Pediatric Electrical Injuries in the Emergency Department: An Evidence-Based Review (Trauma CME) | Store

Pediatric Electrical Injuries in the Emergency Department: An Evidence-Based Review (Trauma CME) -

Pediatric Electrical Injuries in the Emergency Department: An Evidence-Based Review (Trauma CME)
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Publication Date: December 2021 (Volume 18, Number 12)

CME Credits: 4 AMA PRA Category 1 Credits™, 4 ACEP Category I Credits, 4 AAP Prescribed Credits, 4 AOA Category 2-A or 2-B Credits. CME expires 12/01/2024.

Specialty CME Credits: Included as part of the 4 credits, this CME activity is eligible for 4 Trauma CME credits, subject to your state and institutional approval.


Kathryn Schissler, DO
Fellow, Department of Pediatric Emergency Medicine, Connecticut Children’s Medical Center, University of Connecticut School of Medicine, Hartford, CT
Carla Pruden, MD, MPH, CHSE
Attending Physician, Division of Pediatric Emergency Medicine; Assistant Professor, Departments of Pediatrics and Emergency Medicine/Traumatology, University of Connecticut School of Medicine; Medical Director, Connecticut Children’s Simulation Program, Division of Excellence in Patient Safety and Clinical Quality, Hartford, CT

Peer Reviewers

Wendy C. Coates, MD
Emeritus Professor of Emergency Medicine, David Geffen School of Medicine at UCLA, Harbor-UCLA Department of Emergency Medicine, Los Angeles, CA
Rachel Long, DO
Associate Professor, Department of Pediatric Emergency Medicine, UT Southwestern Medical Center/Children’s Health, Dallas, TX


Electrical injuries in pediatric patients are uncommon but can be life-threatening and require efficient and effective identification and management. Injury severity is based on the characteristics of the electricity, the duration of contact with the electrical source, and the current’s pathway through the body. This issue discusses the specific threats posed by high-voltage, low-voltage, and lightning injuries. The various presentations are described, including burns, arrhythmias, respiratory arrest, cardiac arrest, blunt trauma from falls or blast events, rhabdomyolysis, tympanic membrane rupture, and altered mental status, among others. The most current literature is reviewed, and an evidence-based approach is provided for the diagnosis and management of electrical injuries in pediatric patients presenting to the emergency department.

Case Presentations

A 13-year-old girl who was struck by lightning while playing soccer is brought in by EMS…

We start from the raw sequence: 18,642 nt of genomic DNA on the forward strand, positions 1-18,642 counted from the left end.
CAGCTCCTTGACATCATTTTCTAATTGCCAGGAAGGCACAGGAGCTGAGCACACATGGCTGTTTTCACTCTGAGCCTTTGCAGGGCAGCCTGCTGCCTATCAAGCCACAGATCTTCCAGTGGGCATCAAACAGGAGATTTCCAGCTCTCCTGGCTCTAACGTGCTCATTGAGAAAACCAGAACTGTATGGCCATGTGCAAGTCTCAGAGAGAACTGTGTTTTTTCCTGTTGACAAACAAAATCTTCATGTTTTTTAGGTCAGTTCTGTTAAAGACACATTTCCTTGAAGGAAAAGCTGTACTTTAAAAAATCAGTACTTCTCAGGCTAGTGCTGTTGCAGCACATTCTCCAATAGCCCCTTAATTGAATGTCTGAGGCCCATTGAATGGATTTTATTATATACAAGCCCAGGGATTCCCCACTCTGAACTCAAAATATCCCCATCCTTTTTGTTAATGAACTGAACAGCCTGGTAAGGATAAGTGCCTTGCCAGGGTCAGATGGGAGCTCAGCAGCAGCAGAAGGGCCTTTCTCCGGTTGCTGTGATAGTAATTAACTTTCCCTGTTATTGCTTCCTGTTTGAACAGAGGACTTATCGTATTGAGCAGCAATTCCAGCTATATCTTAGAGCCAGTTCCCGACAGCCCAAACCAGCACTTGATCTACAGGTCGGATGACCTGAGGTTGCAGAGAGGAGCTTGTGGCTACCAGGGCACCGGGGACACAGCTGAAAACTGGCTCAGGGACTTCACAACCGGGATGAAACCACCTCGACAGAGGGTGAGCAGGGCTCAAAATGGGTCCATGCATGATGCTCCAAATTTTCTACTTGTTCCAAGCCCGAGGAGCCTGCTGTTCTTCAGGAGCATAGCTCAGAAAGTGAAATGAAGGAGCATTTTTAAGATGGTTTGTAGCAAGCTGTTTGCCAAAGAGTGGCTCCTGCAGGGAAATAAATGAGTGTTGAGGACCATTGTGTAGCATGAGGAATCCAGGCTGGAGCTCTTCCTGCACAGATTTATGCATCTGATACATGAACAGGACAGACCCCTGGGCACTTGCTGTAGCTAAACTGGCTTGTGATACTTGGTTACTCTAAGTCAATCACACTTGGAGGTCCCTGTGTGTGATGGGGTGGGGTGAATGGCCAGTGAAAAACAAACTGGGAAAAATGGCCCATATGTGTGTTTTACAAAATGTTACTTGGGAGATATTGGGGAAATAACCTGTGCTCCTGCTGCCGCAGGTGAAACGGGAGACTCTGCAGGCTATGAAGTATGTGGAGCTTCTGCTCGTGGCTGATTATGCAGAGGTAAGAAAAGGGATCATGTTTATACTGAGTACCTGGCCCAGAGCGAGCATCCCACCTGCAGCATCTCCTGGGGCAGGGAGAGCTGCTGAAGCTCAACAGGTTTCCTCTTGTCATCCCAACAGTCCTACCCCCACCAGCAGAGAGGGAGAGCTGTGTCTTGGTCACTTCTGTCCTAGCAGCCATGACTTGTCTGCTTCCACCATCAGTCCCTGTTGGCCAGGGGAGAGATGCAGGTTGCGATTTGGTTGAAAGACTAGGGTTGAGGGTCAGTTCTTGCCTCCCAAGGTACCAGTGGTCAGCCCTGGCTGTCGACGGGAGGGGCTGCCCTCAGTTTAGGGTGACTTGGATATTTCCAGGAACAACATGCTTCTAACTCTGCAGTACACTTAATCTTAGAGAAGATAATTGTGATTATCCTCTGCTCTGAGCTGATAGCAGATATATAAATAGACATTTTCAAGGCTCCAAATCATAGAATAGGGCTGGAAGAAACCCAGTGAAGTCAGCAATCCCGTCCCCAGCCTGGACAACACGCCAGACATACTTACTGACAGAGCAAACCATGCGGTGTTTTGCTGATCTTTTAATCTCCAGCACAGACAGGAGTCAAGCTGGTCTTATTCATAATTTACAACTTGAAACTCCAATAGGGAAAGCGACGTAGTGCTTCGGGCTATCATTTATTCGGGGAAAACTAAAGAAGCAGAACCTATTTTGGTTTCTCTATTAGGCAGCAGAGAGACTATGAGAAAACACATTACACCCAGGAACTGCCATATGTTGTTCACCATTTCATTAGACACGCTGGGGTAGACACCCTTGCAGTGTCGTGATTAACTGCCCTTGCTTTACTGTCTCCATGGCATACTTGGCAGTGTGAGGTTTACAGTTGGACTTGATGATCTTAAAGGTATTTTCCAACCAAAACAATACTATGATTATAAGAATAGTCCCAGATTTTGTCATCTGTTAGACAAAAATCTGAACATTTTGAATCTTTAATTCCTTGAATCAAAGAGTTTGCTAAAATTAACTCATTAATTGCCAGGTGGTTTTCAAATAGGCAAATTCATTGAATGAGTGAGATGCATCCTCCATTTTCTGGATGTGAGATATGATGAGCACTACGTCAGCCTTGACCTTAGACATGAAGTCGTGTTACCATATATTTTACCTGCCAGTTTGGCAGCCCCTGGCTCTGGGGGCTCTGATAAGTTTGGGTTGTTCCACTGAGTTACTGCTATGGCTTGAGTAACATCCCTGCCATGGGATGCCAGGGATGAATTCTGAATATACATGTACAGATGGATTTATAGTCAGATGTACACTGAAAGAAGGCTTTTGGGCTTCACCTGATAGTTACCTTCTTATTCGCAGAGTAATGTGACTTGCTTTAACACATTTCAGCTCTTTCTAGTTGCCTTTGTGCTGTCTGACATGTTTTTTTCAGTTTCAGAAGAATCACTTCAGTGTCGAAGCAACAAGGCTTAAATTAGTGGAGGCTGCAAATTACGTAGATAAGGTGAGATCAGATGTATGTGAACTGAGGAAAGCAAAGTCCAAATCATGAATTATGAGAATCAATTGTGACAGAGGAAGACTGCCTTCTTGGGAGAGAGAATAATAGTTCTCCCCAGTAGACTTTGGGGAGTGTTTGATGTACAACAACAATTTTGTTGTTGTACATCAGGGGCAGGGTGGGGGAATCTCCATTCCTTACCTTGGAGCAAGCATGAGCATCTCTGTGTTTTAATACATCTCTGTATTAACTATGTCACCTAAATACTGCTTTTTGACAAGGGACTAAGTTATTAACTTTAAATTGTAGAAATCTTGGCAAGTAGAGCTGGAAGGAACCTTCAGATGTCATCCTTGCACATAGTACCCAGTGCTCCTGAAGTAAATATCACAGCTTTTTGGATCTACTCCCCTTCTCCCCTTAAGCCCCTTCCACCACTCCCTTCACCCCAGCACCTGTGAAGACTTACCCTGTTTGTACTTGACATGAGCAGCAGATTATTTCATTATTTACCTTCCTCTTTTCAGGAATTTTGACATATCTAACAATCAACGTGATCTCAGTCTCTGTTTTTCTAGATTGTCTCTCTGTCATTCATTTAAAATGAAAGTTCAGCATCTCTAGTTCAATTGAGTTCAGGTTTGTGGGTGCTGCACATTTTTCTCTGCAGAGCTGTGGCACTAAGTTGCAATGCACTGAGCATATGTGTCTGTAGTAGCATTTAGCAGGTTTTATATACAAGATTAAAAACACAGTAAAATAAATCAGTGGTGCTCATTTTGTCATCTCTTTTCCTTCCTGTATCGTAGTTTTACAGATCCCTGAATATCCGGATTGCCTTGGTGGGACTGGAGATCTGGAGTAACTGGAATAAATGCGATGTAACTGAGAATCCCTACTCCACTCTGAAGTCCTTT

• The girl was playing soccer in an open field when a thunderstorm started. While trying to take shelter, lightning struck a tree approximately 2 feet away, and she was thrown several feet. An adult observed that she was unresponsive, so he called 911 and initiated CPR. When EMS arrived, an AED was placed and a shock was delivered, with subsequent return of spontaneous circulation. The patient was prepped for transport with a C-collar in place. During transport, her cardiac rhythm was sinus tachycardia, with a palpable pulse, and bag-valve mask ventilation was initiated for no spontaneous respirations.
  • Upon arrival to the ED, the girl is unresponsive. She has an intact airway but no spontaneous respirations. She has symmetric, clear breath sounds with bag-valve mask ventilation. Cardiac rhythm is sinus tachycardia with a palpable pulse, and her blood pressure is 130/90 mm Hg. She has a GCS score of 3. Her pupils are 4- to 5-mm and nonreactive. She has a Lichtenberg figure across her rib cage, an erythematous irregular patch on the dorsum of her right foot, and there is bloody drainage from her left ear.
  • How should you evaluate and manage this patient in the ED?
An 18-month-old boy is brought in by his parents after he was found chewing on an electric cord...
  • The boy is well appearing, with age-appropriate vital signs. He is noted to have grayish-white tissue on the right oral commissure, without bleeding. His dentition and tongue are intact, he has no trouble handling his secretions, and he is able to drink without problem.
  • What complication of this injury should you consider? What is the appropriate disposition for this patient? How should you advise the parents?
A 3-year-old girl is brought into the ED by her father after she was found crying and sitting by a kitchen electrical outlet with a fork next to her…
  • The girl is well appearing, with age-appropriate vital signs. She is playing quietly with her father.
  • On examination, no external injuries are noted.
  • What workup and monitoring are required in the ED? What should this patient’s disposition be? What education should you give her father?

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